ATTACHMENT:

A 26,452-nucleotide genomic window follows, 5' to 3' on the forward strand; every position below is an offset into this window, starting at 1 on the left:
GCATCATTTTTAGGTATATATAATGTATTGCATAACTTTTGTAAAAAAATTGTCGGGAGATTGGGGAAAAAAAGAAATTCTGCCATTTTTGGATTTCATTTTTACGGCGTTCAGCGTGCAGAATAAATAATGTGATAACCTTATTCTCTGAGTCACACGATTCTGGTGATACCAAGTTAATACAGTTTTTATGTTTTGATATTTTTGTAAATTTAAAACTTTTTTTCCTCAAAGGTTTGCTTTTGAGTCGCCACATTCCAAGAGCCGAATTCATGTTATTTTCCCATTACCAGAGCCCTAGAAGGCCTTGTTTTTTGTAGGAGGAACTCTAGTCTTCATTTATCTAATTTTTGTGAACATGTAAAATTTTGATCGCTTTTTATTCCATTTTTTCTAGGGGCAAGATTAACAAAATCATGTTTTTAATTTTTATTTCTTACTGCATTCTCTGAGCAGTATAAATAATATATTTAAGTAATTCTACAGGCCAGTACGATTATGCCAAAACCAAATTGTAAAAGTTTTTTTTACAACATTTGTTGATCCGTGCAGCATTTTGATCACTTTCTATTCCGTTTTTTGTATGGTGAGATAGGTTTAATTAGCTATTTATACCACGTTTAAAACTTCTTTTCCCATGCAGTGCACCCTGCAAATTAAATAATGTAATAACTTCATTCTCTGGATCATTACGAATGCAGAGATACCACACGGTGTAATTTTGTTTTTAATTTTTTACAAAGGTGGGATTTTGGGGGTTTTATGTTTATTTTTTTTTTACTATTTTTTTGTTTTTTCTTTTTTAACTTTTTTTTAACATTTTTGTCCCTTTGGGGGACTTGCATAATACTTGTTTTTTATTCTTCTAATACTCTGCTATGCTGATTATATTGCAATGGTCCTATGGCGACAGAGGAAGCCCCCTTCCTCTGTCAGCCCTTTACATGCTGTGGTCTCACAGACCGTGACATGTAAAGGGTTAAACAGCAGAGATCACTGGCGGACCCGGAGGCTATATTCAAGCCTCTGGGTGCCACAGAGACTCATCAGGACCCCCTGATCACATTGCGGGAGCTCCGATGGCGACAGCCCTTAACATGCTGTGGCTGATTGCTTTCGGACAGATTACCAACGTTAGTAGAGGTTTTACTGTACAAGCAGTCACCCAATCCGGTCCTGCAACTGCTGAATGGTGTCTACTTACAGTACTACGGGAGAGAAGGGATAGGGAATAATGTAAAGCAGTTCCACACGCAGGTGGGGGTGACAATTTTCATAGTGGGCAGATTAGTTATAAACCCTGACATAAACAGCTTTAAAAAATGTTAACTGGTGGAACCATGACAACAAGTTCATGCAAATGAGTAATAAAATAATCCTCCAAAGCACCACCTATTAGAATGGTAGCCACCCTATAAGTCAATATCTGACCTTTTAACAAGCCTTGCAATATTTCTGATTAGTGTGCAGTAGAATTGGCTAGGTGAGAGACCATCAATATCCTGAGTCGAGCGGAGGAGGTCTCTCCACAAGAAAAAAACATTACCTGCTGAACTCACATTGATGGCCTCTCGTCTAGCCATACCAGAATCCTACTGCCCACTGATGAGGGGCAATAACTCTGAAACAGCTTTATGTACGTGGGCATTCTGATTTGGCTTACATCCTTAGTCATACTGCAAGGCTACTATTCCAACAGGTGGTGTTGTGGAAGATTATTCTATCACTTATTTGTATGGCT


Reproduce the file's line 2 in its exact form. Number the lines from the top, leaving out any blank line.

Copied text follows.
GCATCATTTTTAGGTATATATAATGTATTGCATAACTTTTGTAAAAAAATTGTCGGGAGATTGGGGAAAAAAAGAAATTCTGCCATTTTTGGATTTCATTTTTACGGCGTTCAGCGTGCAGAATAAATAATGTGATAACCTTATTCTCTGAGTCACACGATTCTGGTGATACCAAGTTAATACAGTTTTTATGTTTTGATATTTTTGTAAATTTAAAACTTTTTTTCCTCAAAGGTTTGCTTTTGAGTCGCCACATTCCAAGAGCCGAATTCATGTTATTTTCCCATTACCAGAGCCCTAGAAGGCCTTGTTTTTTGTAGGAGGAACTCTAGTCTTCATTTATCTAATTTTTGTGAACATGTAAAATTTTGATCGCTTTTTATTCCATTTTTTCTAGGGGCAAGATTAACAAAATCATGTTTTTAATTTTTATTTCTTACTGCATTCTCTGAGCAGTATAAATAATATATTTAAGTAATTCTACAGGCCAGTACGATTATGCCAAAACCAAATTGTAAAAGTTTTTTTTACAACATTTGTTGATCCGTGCAGCATTTTGATCACTTTCTATTCCGTTTTTTGTATGGTGAGATAGGTTTAATTAGCTATTTATACCACGTTTAAAACTTCTTTTCCCATGCAGTGCACCCTGCAAATTAAATAATGTAATAACTTCATTCTCTGGATCATTACGAATGCAGAGATACCACACGGTGTAATTTTGTTTTTAATTTTTTACAAAGGTGGGATTTTGGGGGTTTTATGTTTATTTTTTTTTTACTATTTTTTTGTTTTTTCTTTTTTAACTTTTTTTTAACATTTTTGTCCCTTTGGGGGACTTGCATAATACTTGTTTTTTATTCTTCTAATACTCTGCTATGCTGATTATATTGCAATGGTCCTATGGCGACAGAGGAAGCCCCCTTCCTCTGTCAGCCCTTTACATGCTGTGGTCTCACAGACCGTGACATGTAAAGGGTTAAACAGCAGAGATCACTGGCGGACCCGGAGGCTATATTCAAGCCTCTGGGTGCCACAGAGACTCATCAGGACCCCCTGATCACATTGCGGGAGCTCCGATGGCGACAGCCCTTAACATGCTGTGGCTGATTGCTTTCGGACAGATTACCAACGTTAGTAGAGGTTTTACTGTACAAGCAGTCACCCAATCCGGTCCTGCAACTGCTGAATGGTGTCTACTTACAGTACTACGGGAGAGAAGGGATAGGGAATAATGTAAAGCAGTTCCACACGCAGGTGGGGGTGACAATTTTCATAGTGGGCAGATTAGTTATAAACCCTGACATAAACAGCTTTAAAAAATGTTAACTGGTGGAACCATGACAACAAGTTCATGCAAATGAGTAATAAAATAATCCTCCAAAGCACCACCTATTAGAATGGTAGCCACCCTATAAGTCAATATCTGACCTTTTAACAAGCCTTGCAATATTTCTGATTAGTGTGCAGTAGAATTGGCTAGGTGAGAGACCATCAATATCCTGAGTCGAGCGGAGGAGGTCTCTCCACAAGAAAAAAACATTACCTGCTGAACTCACATTGATGGCCTCTCGTCTAGCCATACCAGAATCCTACTGCCCACTGATGAGGGGCAATAACTCTGAAACAGCTTTATGTACGTGGGCATTCTGATTTGGCTTACATCCTTAGTCATACTGCAAGGCTACTATTCCAACAGGTGGTGTTGTGGAAGATTATTCTATCACTTATTTGTATGGCT